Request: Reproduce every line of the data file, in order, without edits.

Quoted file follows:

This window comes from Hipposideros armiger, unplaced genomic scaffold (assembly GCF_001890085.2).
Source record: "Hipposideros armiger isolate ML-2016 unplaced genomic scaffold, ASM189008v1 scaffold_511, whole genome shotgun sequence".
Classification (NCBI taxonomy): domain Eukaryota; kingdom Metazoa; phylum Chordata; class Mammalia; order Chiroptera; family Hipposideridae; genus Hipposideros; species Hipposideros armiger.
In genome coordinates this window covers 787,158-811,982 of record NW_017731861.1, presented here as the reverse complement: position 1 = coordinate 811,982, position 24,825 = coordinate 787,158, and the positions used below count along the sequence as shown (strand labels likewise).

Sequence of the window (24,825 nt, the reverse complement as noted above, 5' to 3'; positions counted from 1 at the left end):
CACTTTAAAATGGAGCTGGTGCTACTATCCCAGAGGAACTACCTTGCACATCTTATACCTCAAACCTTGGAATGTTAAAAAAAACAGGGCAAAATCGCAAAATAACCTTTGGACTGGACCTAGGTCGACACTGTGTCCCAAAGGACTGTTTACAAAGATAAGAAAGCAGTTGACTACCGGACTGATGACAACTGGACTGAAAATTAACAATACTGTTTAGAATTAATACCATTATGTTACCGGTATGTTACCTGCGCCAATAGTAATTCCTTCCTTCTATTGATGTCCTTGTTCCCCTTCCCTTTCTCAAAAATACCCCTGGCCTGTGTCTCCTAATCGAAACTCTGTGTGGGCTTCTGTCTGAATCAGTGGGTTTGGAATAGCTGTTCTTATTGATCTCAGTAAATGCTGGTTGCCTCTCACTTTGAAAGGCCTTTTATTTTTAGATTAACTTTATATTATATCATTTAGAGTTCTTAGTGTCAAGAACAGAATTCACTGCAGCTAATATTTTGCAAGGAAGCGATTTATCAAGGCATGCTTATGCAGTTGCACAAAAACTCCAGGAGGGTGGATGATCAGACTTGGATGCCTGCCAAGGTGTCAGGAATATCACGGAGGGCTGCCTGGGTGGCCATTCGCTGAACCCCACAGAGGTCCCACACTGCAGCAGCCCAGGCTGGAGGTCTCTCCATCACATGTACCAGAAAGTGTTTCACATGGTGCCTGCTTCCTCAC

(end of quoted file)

This window comes from Hipposideros armiger, unplaced genomic scaffold (assembly GCF_001890085.2).
Source record: "Hipposideros armiger isolate ML-2016 unplaced genomic scaffold, ASM189008v1 scaffold_511, whole genome shotgun sequence".
Classification (NCBI taxonomy): domain Eukaryota; kingdom Metazoa; phylum Chordata; class Mammalia; order Chiroptera; family Hipposideridae; genus Hipposideros; species Hipposideros armiger.
In genome coordinates this window covers 787,158-811,982 of record NW_017731861.1, presented here as the reverse complement: position 1 = coordinate 811,982, position 24,825 = coordinate 787,158, and the positions used below count along the sequence as shown (strand labels likewise).

Sequence of the window (24,825 nt, the reverse complement as noted above, 5' to 3'; positions counted from 1 at the left end):
CACTTTAAAATGGAGCTGGTGCTACTATCCCAGAGGAACTACCTTGCACATCTTATACCTCAAACCTTGGAATGTTAAAAAAAACAGGGCAAAATCGCAAAATAACCTTTGGACTGGACCTAGGTCGACACTGTGTCCCAAAGGACTGTTTACAAAGATAAGAAAGCAGTTGACTACCGGACTGATGACAACTGGACTGAAAATTAACAATACTGTTTAGAATTAATACCATTATGTTACCGGTATGTTACCTGCGCCAATAGTAATTCCTTCCTTCTATTGATGTCCTTGTTCCCCTTCCCTTTCTCAAAAATACCCCTGGCCTGTGTCTCCTAATCGAAACTCTGTGTGGGCTTCTGTCTGAATCAGTGGGTTTGGAATAGCTGTTCTTATTGATCTCAGTAAATGCTGGTTGCCTCTCACTTTGAAAGGCCTTTTATTTTTAGATTAACTTTATATTATATCATTTAGAGTTCTTAGTGTCAAGAACAGAATTCACTGCAGCTAATATTTTGCAAGGAAGCGATTTATCAAGGCATGCTTATGCAGTTGCACAAAAACTCCAGGAGGGTGGATGATCAGACTTGGATGCCTGCCAAGGTGTCAGGAATATCACGGAGGGCTGCCTGGGTGGCCATTCGCTGAACCCCACAGAGGTCCCACACTGCAGCAGCCCAGGCTGGAGGTCTCTCCATCACATGTACCAGAAAGTGTTTCACATGGTGCCTGCTTCCTCAC